Ryan Kennedy Ryan Kennedy - 4 months ago 15
Javascript Question

Can a pure function return a Symbol?

This may border on philosophical, but I thought it would be the right place to ask.

Suppose I have a function that creates a list of IDs. These identifiers are only used internally to the application, so it is acceptable to use ES2015

Symbol()
here.

My problem is that, technically, when you ask for a Symbol, I'd imagine the JS runtime creates a unique identifier (random number? memory address? unsure) which, to prevent collisions, would require accessing global state. The reason I'm unsure is because of that word, "technically". I'm not sure (again, from a philosophical standpoint) if this ought to be enough to break the mathematical abstraction that the API presents.

tl;dr: here's an example--

function sentinelToSymbol(x) {
if (x === -1) return Symbol();
return x;
}


Is this function pure?

Answer

Not really, no, but it might not actually matter.

On the surface, (foo) => Symbol(foo) appears pure. While the runtime may do some operations with side effects, you will never see them, even if you call Symbol() at the same time with the same parameters. However, calling Symbol with the same arguments will never return the same value, which is one of the main criteria (#2, below).

From the MDN page:

Note that Symbol("foo") does not coerce the string "foo" into a symbol. It creates a new symbol each time:

Symbol("foo") === Symbol("foo"); // false

Looking solely at side effects, (foo) => Symbol(foo) is pure (above the runtime).

However, a pure function must meet more criteria. From Wikipedia:

Purely functional functions (or expressions) have no side effects (memory or I/O). This means that pure functions have several useful properties, many of which can be used to optimize the code:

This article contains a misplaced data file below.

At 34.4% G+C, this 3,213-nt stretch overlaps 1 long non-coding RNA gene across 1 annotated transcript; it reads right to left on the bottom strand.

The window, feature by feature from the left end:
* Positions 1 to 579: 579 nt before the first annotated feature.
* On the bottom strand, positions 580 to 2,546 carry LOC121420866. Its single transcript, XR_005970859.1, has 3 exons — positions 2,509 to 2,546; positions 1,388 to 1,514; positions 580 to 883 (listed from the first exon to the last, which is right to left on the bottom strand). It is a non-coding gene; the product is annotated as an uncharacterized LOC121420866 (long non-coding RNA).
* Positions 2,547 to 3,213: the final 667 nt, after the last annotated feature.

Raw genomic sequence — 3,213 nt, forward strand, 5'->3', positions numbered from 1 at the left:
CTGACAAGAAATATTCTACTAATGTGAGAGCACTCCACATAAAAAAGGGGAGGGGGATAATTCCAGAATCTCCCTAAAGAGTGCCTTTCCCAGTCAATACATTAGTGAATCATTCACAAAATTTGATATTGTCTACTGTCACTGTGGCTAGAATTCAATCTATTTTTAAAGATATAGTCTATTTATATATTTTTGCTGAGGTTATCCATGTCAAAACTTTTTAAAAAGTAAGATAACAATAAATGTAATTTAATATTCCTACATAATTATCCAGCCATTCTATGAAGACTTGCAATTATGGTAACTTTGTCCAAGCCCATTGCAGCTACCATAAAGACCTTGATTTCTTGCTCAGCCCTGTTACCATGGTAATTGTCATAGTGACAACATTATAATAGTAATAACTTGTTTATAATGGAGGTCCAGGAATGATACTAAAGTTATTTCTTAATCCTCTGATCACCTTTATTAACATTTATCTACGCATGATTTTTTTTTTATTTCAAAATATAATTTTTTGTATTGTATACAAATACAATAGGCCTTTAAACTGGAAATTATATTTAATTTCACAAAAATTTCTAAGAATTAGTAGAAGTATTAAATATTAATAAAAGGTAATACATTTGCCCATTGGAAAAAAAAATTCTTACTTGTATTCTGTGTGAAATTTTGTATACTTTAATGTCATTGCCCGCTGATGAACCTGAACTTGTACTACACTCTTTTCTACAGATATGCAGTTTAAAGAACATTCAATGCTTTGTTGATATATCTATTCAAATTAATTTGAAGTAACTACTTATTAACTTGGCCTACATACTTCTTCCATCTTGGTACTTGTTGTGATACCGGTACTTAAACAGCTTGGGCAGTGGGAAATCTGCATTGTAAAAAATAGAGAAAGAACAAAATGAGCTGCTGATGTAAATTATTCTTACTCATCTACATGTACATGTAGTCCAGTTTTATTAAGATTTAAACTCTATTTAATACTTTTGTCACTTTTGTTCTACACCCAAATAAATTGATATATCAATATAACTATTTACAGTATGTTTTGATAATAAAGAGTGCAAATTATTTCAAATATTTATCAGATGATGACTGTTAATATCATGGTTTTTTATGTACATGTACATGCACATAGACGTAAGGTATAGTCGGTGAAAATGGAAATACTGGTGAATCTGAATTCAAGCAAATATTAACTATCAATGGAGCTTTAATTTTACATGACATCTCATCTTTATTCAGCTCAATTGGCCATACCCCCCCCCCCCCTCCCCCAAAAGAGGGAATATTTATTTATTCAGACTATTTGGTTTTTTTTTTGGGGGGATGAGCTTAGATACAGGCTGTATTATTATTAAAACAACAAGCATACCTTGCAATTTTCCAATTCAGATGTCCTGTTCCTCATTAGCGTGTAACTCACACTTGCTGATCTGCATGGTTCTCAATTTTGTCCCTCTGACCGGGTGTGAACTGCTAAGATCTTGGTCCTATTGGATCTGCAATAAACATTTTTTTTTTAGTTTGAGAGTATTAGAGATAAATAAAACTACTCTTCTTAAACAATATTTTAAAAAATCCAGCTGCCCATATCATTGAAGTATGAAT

• If the result of a pure expression is not used, it can be removed without affecting other expressions.
  • If a pure function is called with arguments that cause no side-effects, the result is constant with respect to that argument list (sometimes called referential transparency), i.e. if the pure function is again called with the same arguments, the same result will be returned (this can enable caching optimizations such as memoization).
  • If there is no data dependency between two pure expressions, then their order can be reversed, or they can be performed in parallel and they cannot interfere with one another (in other terms, the evaluation of any pure expression is thread-safe).
  • If the entire language does not allow side-effects, then any evaluation strategy can be used; this gives the compiler freedom to reorder or combine the evaluation of expressions in a program (for example, using deforestation).

You could argue the preface to that list rules out everything in JavaScript, since any operation could result in memory being allocated, internal structures updated, etc. In the strictest possible interpretation, JS is never pure. That's not very interesting or useful, so...

This function meets criteria #1. Disregarding the result, (foo) => Symbol(foo) and (foo) => () are identical to any outside observer.

Criteria #2 gives us more trouble. Given bar = (foo) => Symbol(foo), bar('xyz') !== bar('xyz'), so Symbol does not meet that requirement at all. You are guaranteed to get a unique instance back every time you call Symbol.

Moving on, criteria #3 causes no problems. You can call Symbol from different threads without them conflicting (parallel) and it doesn't matter what order they are called in.

Finally, criteria #4 is more of a note than direct requirement, and is easily met (the JS runtimes shuffle everything around as they go).

Therefore:

  • strictly speaking, nothing in JS can be pure.
  • Symbol() is definitely not pure, thus the example is not either.
  • If all you care about is side effects rather than memoization, the example does meet those criteria.
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